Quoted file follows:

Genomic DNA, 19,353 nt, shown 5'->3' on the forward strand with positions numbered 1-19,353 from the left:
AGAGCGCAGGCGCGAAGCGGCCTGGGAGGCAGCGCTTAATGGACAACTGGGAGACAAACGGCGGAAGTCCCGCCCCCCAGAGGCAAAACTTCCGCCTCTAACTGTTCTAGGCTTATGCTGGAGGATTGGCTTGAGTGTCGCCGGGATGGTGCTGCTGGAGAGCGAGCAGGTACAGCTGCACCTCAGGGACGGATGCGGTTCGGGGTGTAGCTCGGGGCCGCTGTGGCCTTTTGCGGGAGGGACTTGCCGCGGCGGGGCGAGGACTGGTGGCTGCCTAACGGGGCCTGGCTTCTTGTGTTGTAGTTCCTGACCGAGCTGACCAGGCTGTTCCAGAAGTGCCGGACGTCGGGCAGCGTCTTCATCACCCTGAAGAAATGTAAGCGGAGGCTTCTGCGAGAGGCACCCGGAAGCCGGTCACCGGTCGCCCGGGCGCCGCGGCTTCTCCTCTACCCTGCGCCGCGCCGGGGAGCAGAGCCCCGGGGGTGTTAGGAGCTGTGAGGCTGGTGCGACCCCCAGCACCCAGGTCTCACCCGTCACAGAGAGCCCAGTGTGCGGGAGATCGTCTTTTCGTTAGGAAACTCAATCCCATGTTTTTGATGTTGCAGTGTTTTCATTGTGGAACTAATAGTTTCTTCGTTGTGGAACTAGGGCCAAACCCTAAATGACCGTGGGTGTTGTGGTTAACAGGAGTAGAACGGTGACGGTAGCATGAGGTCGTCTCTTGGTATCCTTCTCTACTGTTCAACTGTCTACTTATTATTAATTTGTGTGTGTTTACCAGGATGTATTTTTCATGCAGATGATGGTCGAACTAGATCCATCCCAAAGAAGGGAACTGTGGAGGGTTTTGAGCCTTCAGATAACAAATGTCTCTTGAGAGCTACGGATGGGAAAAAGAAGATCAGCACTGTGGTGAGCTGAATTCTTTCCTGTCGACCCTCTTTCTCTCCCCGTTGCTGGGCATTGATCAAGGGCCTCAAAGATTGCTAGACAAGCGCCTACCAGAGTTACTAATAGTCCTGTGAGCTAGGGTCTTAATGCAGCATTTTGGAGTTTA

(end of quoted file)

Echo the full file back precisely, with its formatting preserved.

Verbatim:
Genomic DNA, 19,353 nt, shown 5'->3' on the forward strand with positions numbered 1-19,353 from the left:
AGAGCGCAGGCGCGAAGCGGCCTGGGAGGCAGCGCTTAATGGACAACTGGGAGACAAACGGCGGAAGTCCCGCCCCCCAGAGGCAAAACTTCCGCCTCTAACTGTTCTAGGCTTATGCTGGAGGATTGGCTTGAGTGTCGCCGGGATGGTGCTGCTGGAGAGCGAGCAGGTACAGCTGCACCTCAGGGACGGATGCGGTTCGGGGTGTAGCTCGGGGCCGCTGTGGCCTTTTGCGGGAGGGACTTGCCGCGGCGGGGCGAGGACTGGTGGCTGCCTAACGGGGCCTGGCTTCTTGTGTTGTAGTTCCTGACCGAGCTGACCAGGCTGTTCCAGAAGTGCCGGACGTCGGGCAGCGTCTTCATCACCCTGAAGAAATGTAAGCGGAGGCTTCTGCGAGAGGCACCCGGAAGCCGGTCACCGGTCGCCCGGGCGCCGCGGCTTCTCCTCTACCCTGCGCCGCGCCGGGGAGCAGAGCCCCGGGGGTGTTAGGAGCTGTGAGGCTGGTGCGACCCCCAGCACCCAGGTCTCACCCGTCACAGAGAGCCCAGTGTGCGGGAGATCGTCTTTTCGTTAGGAAACTCAATCCCATGTTTTTGATGTTGCAGTGTTTTCATTGTGGAACTAATAGTTTCTTCGTTGTGGAACTAGGGCCAAACCCTAAATGACCGTGGGTGTTGTGGTTAACAGGAGTAGAACGGTGACGGTAGCATGAGGTCGTCTCTTGGTATCCTTCTCTACTGTTCAACTGTCTACTTATTATTAATTTGTGTGTGTTTACCAGGATGTATTTTTCATGCAGATGATGGTCGAACTAGATCCATCCCAAAGAAGGGAACTGTGGAGGGTTTTGAGCCTTCAGATAACAAATGTCTCTTGAGAGCTACGGATGGGAAAAAGAAGATCAGCACTGTGGTGAGCTGAATTCTTTCCTGTCGACCCTCTTTCTCTCCCCGTTGCTGGGCATTGATCAAGGGCCTCAAAGATTGCTAGACAAGCGCCTACCAGAGTTACTAATAGTCCTGTGAGCTAGGGTCTTAATGCAGCATTTTGGAGTTTA